Figure 1

Impact of myocardial infarction, major bleeding (non-CABG related), both or neither in the first 30 days on risk of death over 1 year in the ACUITY trial.

The impact of major bleeding and MI in the first 30 days on the risk of death over 1 year was evaluated using a Cox model adjusted for 36 baseline predictors, with MI, and major bleeding entered as time-updated covariates.14 The results indicated that MI was associated with a higher hazard ratio (HR) than major bleeding (HR = 2.51 vs. HR = 2.00, respectively), though major bleeding after transfusion had the highest hazard (HR = 3.93). Despite these findings, the number of attributable deaths was greater in patients who had major bleeding compared with those with an MI (Figure 2). This may explain why the estimated risk of mortality at 1 year was greater in patients who experienced major bleeding than those who had an MI.

Figure 2

Influence of major bleeding and myocardial infarction in the first 30 days on the risk of death over 1 year in the ACUITY trial.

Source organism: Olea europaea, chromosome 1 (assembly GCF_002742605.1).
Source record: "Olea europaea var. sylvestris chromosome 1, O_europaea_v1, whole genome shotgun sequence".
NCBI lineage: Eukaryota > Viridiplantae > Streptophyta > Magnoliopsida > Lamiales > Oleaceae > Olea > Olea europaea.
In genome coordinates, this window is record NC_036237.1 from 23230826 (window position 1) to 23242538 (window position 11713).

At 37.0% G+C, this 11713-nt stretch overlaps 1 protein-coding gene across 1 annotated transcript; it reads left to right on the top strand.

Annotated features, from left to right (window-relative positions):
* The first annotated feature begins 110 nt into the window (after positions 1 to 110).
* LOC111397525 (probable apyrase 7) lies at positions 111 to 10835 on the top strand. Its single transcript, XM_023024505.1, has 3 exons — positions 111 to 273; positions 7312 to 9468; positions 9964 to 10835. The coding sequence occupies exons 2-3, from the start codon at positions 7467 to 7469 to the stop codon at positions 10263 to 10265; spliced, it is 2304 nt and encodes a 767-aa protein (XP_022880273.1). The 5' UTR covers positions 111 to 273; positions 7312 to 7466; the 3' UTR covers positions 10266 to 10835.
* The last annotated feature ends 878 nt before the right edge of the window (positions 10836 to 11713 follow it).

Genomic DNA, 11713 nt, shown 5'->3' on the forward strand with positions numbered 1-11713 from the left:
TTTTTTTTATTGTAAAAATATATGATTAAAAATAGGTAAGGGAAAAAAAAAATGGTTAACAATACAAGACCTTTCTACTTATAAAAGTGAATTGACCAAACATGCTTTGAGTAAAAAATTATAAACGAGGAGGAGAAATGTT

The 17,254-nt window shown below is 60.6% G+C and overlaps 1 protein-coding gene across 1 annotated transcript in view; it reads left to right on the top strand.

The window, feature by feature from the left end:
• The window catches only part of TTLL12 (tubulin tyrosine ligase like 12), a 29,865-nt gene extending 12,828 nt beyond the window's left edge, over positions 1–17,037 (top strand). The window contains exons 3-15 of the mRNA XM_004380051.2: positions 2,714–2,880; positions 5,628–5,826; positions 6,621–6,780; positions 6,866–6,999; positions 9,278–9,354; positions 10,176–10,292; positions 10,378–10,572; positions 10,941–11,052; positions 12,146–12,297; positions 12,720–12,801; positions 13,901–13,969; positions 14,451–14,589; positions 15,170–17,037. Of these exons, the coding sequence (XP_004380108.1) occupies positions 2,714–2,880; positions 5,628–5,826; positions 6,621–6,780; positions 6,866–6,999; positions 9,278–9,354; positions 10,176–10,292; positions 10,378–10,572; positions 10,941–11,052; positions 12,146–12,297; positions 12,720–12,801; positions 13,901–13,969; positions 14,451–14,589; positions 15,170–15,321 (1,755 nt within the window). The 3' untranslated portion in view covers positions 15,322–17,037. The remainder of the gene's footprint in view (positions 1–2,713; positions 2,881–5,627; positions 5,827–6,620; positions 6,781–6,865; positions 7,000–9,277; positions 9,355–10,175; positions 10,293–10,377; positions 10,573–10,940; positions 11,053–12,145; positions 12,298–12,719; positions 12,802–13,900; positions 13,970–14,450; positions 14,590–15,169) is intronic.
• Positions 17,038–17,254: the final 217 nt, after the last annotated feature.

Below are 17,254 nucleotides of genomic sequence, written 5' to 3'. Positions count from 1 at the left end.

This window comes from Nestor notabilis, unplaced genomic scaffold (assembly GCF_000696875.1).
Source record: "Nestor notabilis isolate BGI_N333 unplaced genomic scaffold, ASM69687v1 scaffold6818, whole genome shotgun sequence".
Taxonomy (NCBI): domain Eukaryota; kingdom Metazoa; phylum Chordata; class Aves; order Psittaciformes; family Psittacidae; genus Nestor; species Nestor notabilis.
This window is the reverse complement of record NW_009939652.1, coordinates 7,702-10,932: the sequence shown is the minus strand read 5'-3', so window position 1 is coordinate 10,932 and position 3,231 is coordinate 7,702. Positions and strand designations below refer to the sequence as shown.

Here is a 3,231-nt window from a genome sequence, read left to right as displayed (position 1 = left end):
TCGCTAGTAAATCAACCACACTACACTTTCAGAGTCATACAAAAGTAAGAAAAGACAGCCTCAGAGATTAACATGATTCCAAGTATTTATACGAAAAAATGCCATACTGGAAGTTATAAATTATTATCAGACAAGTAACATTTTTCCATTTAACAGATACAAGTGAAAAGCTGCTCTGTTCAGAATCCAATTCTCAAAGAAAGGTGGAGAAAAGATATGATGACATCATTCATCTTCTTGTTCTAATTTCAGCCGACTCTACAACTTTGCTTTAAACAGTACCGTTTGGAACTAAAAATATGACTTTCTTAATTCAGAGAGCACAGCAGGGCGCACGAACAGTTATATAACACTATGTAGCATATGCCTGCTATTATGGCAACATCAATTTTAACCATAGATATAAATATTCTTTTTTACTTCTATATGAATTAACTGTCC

The influence of MI, major bleeding, and transfusion in the first 30 days on the risk of death over 1 year was also analysed based upon the timing of the occurrence (Day 0–1, Days 2–7, Days 8–30, and Days 31+) in order to understand when it is most important to protect a patient from an MI or major bleeding. The results indicated that the risk of death from an MI decreases as time passes from an HR of 17.6 on Day 0–1 to an HR of 1.4 from Days 31+. In contrast, there was a consistently high HR for major bleeding at all time points (5.5, 5.8, 5.6, and 2.4, respectively), suggesting that it is important to protect patients from major bleeding events at all times. Furthermore, the number of deaths attributable to an MI remained fairly consistent over time, while those attributed to a major bleeding event increased as time passed, from 9 deaths on Day 0–1 to 18, 24, and 42 deaths during Days 2–7, Days 8–30, and Days 31+, respectively.14